Even before COVID-19 swept over Houston this spring, the Houston Food Bank was already on the front lines, fighting a quiet epidemic of food insecurity. Pre-pandemic
, in a thriving economy, about two-thirds of Houston’s food pantry clients had jobs — jobs that still didn’t cover a family’s food, shelter and other basics. Now the food bank is feeding an unprecedented number of Houstonians from all walks of life. Unlike the pre-pandemic days, any new food bank clients sign up for social services online. They’re educated, have their own computers and are used to filling out documents digitally. But because food, like medical care, is one of the few human needs that can’t be shared virtually, Food Bank staffers continue to work person-to-person.
Lytrenda Moore is a food bank service “navigator,” who helps clients sign up for SNAP, or food stamps, along with social services in Harris County and the 11 surrounding counties. When HISD first closed down due to COVID-19, she helped at school food distribution sites. Now she’s preparing to work onsite again, at the food bank’s new mega-distribution events for the whole community, launched for the first time this week. Here, Moore explains what it’s like helping to feed her fellow Houstonians in a pandemic.
CK: Please tell a little bit about how you came to this work.
LM: I started in November of last year. I was previously in insurance. I went back to school for my master’s degree, and thought it would be good to start doing working in the community. I get such a high working with people and making a difference for them.
CK: What were your first in-person interactions during the pandemic?
LM: Pretty much everything we do is in person and hands on. We did hands-on at the HISD food distributions — naturally complying with what the mayor was saying, doing social distancing — until those stopped. We would meet people there and help them apply for food stamps, which can remain authorized for up to six months. For the SNAP applications, we now walk people through them by phone, help them to understand the questions they can’t answer right away. Then they have to mail their applications in.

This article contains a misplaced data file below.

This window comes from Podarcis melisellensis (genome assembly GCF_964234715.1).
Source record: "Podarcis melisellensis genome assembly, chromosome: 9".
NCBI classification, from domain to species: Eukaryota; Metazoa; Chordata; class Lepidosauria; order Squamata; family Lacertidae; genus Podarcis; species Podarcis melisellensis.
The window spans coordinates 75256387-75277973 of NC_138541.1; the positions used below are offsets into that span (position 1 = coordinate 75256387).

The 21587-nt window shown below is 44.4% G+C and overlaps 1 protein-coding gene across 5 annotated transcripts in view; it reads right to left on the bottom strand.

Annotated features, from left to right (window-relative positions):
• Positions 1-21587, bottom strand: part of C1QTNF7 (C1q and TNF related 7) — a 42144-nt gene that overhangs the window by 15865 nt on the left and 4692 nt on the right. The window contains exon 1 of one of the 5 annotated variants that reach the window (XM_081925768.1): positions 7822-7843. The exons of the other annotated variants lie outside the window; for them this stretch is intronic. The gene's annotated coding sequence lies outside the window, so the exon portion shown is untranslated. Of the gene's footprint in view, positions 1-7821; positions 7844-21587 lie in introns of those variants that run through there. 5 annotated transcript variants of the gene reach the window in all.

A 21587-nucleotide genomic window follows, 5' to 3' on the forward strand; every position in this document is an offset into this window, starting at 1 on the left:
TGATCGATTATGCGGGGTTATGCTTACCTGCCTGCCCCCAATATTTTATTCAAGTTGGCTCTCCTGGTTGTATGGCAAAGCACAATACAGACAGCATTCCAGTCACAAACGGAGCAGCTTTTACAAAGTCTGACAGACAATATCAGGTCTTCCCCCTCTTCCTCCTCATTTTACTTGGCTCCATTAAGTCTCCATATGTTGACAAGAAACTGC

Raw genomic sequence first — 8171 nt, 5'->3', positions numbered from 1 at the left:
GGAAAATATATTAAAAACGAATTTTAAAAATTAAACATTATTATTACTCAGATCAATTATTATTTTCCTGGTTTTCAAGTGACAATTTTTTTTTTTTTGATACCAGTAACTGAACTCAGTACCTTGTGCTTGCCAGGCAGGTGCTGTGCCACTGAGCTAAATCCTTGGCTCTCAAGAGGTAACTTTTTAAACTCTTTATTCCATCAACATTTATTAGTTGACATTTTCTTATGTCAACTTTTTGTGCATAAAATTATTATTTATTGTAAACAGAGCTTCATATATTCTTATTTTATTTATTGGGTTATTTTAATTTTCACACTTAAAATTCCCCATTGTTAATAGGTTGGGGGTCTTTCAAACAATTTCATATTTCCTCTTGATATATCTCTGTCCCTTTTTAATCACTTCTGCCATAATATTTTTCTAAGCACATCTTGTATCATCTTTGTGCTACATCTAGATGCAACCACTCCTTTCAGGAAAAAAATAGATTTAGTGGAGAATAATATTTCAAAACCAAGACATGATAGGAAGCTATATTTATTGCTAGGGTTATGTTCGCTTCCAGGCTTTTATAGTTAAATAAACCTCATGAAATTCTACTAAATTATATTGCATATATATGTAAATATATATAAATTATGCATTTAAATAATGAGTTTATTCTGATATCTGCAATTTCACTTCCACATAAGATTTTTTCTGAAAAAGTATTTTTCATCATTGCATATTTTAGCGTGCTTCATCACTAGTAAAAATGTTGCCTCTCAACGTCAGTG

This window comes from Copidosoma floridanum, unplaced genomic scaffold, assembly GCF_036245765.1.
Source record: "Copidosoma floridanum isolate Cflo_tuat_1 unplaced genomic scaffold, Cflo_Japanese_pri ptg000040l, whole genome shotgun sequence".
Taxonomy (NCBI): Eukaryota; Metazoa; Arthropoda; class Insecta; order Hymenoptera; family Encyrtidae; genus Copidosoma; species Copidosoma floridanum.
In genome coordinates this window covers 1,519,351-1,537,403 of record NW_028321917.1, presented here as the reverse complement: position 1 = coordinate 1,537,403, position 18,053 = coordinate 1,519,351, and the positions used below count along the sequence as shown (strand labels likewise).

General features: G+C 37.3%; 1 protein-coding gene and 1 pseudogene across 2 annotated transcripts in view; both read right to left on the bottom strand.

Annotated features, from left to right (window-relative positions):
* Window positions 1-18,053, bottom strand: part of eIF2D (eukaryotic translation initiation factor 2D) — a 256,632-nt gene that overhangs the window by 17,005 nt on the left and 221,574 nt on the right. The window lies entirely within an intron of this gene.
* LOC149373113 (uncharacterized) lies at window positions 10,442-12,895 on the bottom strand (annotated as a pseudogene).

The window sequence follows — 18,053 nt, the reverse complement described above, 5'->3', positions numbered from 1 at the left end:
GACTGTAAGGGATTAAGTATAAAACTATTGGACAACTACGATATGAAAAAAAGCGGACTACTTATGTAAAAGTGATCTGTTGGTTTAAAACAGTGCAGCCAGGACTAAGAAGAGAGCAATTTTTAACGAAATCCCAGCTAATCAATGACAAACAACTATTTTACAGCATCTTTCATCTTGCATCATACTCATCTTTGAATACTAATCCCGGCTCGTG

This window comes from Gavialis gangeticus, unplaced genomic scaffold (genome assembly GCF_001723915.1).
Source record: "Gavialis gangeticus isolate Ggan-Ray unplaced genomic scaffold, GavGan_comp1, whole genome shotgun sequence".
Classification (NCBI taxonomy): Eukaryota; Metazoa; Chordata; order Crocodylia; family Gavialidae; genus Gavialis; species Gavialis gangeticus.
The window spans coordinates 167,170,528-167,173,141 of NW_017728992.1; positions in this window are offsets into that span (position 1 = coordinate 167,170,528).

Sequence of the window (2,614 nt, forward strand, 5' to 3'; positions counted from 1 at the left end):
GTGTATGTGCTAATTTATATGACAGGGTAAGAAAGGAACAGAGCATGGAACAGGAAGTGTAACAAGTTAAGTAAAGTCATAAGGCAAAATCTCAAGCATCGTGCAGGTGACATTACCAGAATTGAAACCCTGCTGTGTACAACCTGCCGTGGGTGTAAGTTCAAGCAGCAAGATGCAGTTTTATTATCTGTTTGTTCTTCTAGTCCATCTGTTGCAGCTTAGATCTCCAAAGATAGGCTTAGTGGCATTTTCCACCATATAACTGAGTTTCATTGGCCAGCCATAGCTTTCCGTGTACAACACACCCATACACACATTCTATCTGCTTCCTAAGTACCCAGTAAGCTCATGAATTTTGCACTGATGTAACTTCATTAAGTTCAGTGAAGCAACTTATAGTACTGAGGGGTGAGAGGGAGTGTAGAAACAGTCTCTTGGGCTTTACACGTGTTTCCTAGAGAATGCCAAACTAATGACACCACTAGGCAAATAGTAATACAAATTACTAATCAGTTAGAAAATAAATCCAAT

We have heard back from many people — surprisingly enough given that most people are having such a hard time getting through to social services lines — that they are getting accepted in a few days.
CK: What is it like to distribute food or sign people up in person?
LM: The HISD distribution was intense, very much so. We had on the masks and gloves. People are driving up, we are asking people to stay in their cars, and just pop their trunks. We put the bags in the trunk. Oddly enough what we see at those sites is just sheer gratefulness, people thankful you are there.
Now the Houston Food Bank will be doing megadistribution for everyone in the community. So I’ll be back in the field. The first one, in partnership with the CY-HOPE nonprofit was on April 15. Given that it was the first time, most of our leadership went first: they went to see what kind of capacity we had. At the Houston Food Bank we are all hands on deck, so we are back on the front line again. And for those people that don’t know how to get ahold of us, we will be out there collecting information.
CK: How did the food bank usually distribute food?